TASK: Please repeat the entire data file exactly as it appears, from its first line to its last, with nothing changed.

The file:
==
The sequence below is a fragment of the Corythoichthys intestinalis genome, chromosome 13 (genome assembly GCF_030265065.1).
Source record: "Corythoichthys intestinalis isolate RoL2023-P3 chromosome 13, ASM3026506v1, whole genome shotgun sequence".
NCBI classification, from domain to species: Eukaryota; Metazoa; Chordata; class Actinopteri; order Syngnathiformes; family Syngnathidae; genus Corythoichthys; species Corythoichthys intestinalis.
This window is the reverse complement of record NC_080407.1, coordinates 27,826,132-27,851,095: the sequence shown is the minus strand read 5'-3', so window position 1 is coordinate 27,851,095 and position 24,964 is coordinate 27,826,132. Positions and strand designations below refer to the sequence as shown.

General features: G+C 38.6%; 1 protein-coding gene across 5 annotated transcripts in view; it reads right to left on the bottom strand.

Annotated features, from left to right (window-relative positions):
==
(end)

The sequence below is a fragment of the Corythoichthys intestinalis genome, chromosome 13 (genome assembly GCF_030265065.1).
Source record: "Corythoichthys intestinalis isolate RoL2023-P3 chromosome 13, ASM3026506v1, whole genome shotgun sequence".
NCBI classification, from domain to species: Eukaryota; Metazoa; Chordata; class Actinopteri; order Syngnathiformes; family Syngnathidae; genus Corythoichthys; species Corythoichthys intestinalis.
This window is the reverse complement of record NC_080407.1, coordinates 27,826,132-27,851,095: the sequence shown is the minus strand read 5'-3', so window position 1 is coordinate 27,851,095 and position 24,964 is coordinate 27,826,132. Positions and strand designations below refer to the sequence as shown.

General features: G+C 38.6%; 1 protein-coding gene across 5 annotated transcripts in view; it reads right to left on the bottom strand.

Annotated features, from left to right (window-relative positions):